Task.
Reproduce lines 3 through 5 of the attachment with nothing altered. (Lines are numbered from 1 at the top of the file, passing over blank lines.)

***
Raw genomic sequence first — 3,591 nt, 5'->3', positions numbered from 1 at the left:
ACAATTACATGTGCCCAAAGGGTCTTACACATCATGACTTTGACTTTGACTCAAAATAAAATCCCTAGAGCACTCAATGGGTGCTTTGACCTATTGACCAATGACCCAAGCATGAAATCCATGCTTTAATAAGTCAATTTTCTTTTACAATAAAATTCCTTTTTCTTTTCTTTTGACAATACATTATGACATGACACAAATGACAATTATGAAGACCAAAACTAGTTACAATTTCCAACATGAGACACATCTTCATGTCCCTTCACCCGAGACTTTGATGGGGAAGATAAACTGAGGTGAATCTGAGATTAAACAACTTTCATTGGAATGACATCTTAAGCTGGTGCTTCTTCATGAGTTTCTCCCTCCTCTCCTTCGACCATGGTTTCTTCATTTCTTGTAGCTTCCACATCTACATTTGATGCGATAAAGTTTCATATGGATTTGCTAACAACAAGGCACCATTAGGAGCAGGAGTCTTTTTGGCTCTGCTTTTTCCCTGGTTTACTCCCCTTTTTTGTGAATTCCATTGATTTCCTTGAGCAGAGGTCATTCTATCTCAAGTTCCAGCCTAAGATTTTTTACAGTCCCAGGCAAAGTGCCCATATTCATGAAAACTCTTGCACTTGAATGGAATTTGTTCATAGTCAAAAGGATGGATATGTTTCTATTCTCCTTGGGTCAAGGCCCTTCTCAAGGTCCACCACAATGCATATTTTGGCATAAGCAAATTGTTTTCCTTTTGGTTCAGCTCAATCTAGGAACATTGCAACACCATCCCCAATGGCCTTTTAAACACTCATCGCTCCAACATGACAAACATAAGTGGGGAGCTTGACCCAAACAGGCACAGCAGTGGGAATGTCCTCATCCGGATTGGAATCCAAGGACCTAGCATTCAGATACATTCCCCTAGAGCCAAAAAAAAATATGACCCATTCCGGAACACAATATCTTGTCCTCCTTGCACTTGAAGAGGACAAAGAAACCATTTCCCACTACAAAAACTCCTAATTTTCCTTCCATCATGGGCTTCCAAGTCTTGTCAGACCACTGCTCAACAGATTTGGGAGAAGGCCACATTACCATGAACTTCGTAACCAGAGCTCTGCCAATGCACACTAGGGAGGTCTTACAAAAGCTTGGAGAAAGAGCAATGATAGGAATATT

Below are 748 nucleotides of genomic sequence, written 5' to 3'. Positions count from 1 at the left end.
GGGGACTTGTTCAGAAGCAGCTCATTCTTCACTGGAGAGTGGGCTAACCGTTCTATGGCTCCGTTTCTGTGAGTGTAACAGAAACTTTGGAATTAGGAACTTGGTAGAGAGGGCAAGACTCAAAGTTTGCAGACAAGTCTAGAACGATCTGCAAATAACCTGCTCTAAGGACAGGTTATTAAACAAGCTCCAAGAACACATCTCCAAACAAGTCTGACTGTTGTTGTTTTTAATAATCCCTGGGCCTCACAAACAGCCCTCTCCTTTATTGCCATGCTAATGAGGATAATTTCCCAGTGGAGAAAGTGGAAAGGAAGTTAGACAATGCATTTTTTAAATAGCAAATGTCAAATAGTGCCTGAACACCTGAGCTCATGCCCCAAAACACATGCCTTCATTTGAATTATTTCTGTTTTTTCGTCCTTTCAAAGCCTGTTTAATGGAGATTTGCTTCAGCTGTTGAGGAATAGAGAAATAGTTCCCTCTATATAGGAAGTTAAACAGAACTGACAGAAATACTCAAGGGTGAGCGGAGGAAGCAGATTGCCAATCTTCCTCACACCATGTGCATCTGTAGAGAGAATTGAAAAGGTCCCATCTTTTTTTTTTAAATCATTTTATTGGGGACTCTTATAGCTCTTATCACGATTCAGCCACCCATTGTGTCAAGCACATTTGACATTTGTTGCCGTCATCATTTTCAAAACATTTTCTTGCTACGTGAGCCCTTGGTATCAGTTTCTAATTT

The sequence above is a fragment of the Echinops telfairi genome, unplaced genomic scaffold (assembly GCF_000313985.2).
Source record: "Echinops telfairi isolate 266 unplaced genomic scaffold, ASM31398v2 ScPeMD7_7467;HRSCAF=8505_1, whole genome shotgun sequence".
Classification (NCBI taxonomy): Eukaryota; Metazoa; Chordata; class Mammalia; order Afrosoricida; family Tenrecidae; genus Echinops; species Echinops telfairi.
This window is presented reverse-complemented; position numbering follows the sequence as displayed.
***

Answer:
Below are 748 nucleotides of genomic sequence, written 5' to 3'. Positions count from 1 at the left end.
GGGGACTTGTTCAGAAGCAGCTCATTCTTCACTGGAGAGTGGGCTAACCGTTCTATGGCTCCGTTTCTGTGAGTGTAACAGAAACTTTGGAATTAGGAACTTGGTAGAGAGGGCAAGACTCAAAGTTTGCAGACAAGTCTAGAACGATCTGCAAATAACCTGCTCTAAGGACAGGTTATTAAACAAGCTCCAAGAACACATCTCCAAACAAGTCTGACTGTTGTTGTTTTTAATAATCCCTGGGCCTCACAAACAGCCCTCTCCTTTATTGCCATGCTAATGAGGATAATTTCCCAGTGGAGAAAGTGGAAAGGAAGTTAGACAATGCATTTTTTAAATAGCAAATGTCAAATAGTGCCTGAACACCTGAGCTCATGCCCCAAAACACATGCCTTCATTTGAATTATTTCTGTTTTTTCGTCCTTTCAAAGCCTGTTTAATGGAGATTTGCTTCAGCTGTTGAGGAATAGAGAAATAGTTCCCTCTATATAGGAAGTTAAACAGAACTGACAGAAATACTCAAGGGTGAGCGGAGGAAGCAGATTGCCAATCTTCCTCACACCATGTGCATCTGTAGAGAGAATTGAAAAGGTCCCATCTTTTTTTTTTAAATCATTTTATTGGGGACTCTTATAGCTCTTATCACGATTCAGCCACCCATTGTGTCAAGCACATTTGACATTTGTTGCCGTCATCATTTTCAAAACATTTTCTTGCTACGTGAGCCCTTGGTATCAGTTTCTAATTT

The sequence above is a fragment of the Echinops telfairi genome, unplaced genomic scaffold (assembly GCF_000313985.2).